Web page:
Chloe Ramsperger has been named one of the Fall 2021 Undergraduates of the Quarter, and we couldn’t be more thrilled. Chloe grew up in Redlands, California, where she attended Redlands High School, home of the Terriers.
When asked why Chloe chose Chemistry, she said, “Ever since I was young, I have had a growing passion for forensic science. Having access to television, I would constantly watch crime shows such as Crime Scene Investigation and Criminal Minds, wishing I was the investigator or the forensic scientist solving the crime. I never thought that wish could become my reality. With my growing interest in forensic science, I entered Oregon State University (OSU) as a chemistry major with an option in forensics. At the height of the Coronavirus pandemic, financial hardships forced me to take a step back from research, so I started working at a dental office. While working there, I realized how much I missed doing research and that chemistry was something that brought me joy and it was something I could always look forward to. At that moment I quickly realized the medical field is not where I wanted my career to be, leading me to believe I should be and want to pursue a Ph.D. in chemistry.
During her junior year of high school, her uncle flew her up to Oregon to visit universities in the Pacific Northwest. While visiting OSU, she fell in love with the campus, and she knew it would allow for innovation and give her the best education in comparison to other schools. Her decision was made.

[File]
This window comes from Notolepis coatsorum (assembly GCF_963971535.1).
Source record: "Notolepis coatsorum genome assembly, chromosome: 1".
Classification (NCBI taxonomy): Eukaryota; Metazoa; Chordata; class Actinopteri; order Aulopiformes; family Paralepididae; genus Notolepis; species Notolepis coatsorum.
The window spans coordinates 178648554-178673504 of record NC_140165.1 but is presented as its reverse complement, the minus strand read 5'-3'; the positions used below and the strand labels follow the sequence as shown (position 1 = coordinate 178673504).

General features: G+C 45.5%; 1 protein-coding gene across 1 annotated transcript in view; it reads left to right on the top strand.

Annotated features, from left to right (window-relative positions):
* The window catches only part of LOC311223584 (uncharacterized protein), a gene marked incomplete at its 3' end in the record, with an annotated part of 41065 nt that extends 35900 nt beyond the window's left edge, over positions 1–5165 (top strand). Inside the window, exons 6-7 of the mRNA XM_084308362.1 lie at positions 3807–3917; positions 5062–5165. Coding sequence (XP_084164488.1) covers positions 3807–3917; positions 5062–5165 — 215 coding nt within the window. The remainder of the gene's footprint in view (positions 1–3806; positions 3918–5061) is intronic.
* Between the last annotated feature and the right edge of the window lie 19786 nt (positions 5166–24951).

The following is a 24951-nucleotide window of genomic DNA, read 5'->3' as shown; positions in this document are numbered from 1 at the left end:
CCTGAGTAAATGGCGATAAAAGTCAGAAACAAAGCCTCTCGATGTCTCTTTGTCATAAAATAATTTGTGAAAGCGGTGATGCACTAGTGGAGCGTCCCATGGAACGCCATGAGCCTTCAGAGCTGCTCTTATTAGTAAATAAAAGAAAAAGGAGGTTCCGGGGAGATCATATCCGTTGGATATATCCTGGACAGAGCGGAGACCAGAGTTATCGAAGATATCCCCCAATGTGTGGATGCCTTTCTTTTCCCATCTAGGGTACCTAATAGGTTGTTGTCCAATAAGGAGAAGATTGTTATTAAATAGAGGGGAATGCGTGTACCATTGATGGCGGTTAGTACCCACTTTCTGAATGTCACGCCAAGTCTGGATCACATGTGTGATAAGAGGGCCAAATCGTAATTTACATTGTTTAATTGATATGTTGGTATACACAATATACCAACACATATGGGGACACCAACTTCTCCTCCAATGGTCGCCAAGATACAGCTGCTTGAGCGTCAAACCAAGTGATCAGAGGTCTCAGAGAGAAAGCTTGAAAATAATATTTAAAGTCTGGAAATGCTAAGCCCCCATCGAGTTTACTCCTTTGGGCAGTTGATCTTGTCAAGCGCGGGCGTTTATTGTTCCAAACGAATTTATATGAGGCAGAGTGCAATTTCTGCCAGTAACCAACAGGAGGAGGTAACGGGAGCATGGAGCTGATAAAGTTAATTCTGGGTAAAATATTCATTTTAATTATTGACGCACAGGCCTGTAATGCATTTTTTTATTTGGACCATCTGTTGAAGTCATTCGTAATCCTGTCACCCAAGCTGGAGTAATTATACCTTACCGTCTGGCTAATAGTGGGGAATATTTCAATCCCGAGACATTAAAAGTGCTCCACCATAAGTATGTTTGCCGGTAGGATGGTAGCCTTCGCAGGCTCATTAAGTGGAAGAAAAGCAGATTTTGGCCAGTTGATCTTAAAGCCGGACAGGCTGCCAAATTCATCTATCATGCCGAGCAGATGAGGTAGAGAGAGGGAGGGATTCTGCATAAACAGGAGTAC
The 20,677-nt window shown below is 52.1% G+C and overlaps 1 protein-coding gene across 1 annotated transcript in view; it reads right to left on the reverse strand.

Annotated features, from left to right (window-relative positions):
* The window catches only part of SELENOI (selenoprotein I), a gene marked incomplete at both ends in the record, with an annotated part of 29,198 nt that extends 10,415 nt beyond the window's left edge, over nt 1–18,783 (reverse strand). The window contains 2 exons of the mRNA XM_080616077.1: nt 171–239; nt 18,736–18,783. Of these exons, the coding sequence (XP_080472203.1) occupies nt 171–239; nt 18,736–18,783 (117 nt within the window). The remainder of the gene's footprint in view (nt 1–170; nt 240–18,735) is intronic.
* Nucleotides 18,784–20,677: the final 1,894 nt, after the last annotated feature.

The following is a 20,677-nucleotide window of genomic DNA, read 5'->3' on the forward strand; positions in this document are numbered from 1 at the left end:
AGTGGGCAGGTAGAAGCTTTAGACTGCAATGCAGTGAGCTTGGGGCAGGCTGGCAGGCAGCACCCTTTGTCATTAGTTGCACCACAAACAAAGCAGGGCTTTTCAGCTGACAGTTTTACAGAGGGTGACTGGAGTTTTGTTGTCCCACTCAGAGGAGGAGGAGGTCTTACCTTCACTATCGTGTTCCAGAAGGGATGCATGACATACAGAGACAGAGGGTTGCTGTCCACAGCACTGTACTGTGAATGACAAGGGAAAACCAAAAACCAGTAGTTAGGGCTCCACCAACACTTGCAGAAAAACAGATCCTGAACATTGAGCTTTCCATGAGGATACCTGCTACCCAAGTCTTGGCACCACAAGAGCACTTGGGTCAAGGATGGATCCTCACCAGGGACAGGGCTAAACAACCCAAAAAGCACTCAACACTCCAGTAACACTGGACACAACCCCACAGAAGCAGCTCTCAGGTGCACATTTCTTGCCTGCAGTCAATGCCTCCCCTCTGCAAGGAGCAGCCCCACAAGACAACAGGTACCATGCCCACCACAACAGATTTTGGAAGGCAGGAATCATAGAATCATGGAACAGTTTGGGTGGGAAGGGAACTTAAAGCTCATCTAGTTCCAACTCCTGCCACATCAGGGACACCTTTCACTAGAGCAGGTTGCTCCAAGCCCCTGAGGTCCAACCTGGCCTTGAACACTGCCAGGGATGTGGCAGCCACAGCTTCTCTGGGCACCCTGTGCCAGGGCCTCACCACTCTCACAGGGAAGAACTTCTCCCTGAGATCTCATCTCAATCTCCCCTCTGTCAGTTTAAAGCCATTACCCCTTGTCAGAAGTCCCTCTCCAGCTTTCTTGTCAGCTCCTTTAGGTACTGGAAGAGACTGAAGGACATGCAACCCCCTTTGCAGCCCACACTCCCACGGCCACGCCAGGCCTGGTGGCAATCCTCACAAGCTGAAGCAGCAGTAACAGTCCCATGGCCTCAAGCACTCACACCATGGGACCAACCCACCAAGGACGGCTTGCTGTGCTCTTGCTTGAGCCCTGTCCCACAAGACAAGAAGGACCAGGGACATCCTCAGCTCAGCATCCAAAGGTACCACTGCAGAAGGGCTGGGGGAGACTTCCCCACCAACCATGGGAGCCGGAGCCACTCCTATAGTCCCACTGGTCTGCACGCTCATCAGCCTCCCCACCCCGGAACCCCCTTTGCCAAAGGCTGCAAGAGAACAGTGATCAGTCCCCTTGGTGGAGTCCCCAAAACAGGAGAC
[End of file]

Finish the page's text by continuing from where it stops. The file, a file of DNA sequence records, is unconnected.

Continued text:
She is currently doing research in Dr. Kyriakos Stylianou‘s Materials Discovery Lab (MaD Lab), which has considerable expertise in the synthesis and characterization of metal-organic frameworks (MOFs). Over the summer, Chloe received the Summer Undergraduate Research Experience (SURE) fellowship, by which she began researching numerous organic transformations that could benefit from the use of a heterogenous catalysis. While looking at the hydrocyanation for the conversion of alkenes to nitriles, she stumbled upon the Strecker synthesis for amino acids. She found a considerable amount of published research on this one-pot synthesis, but nothing seemed to involve the use of a MOF exhibiting strong Brønsted acidity that does not compromise the framework, be an environmentally friendly synthetic route, and be cost effective. While this work is still in its early steps, this preliminary work has demonstrated a successful conversion and high percent yield using a MOF with Brønsted acid sites. These preliminary results were used as the basis for the development of the project proposed for the NSF Graduate Research Fellowship Program.
Chloe was at a poster presentation session for careers in chemistry, Dr. Rich Carter asked her where she saw herself in the future, to which she answered, “a forensic odontologist”. At that point he told her about Dr. Dipankar Koley’s research group, in which they used electrochemical techniques to fabricate sensors and different polymers to study dental plaque biofilms and restorative dental materials. She immediately sought out a research position in his lab because she knew she would gain valuable experience to prepare her for graduate school and become an independent researcher and mentor.
After graduation, Chloe hopes to work in industry for the remainder of the 2021-2022 school year then move onto graduate school to pursue a Ph.D. in Organic chemistry.
Outside of school Chloe loves to rock climb, hike, play volleyball, and listen to music.
In closing, Chloe stated, “though my academic career seems to be entrenched, by copious opportunities I have received, it could not have been done without the academic support from my mentors and encouragement from my parents. My undergraduate career at Oregon State University has solidified my ambition to become an educator, mentor, and communicator to transform chemistry.”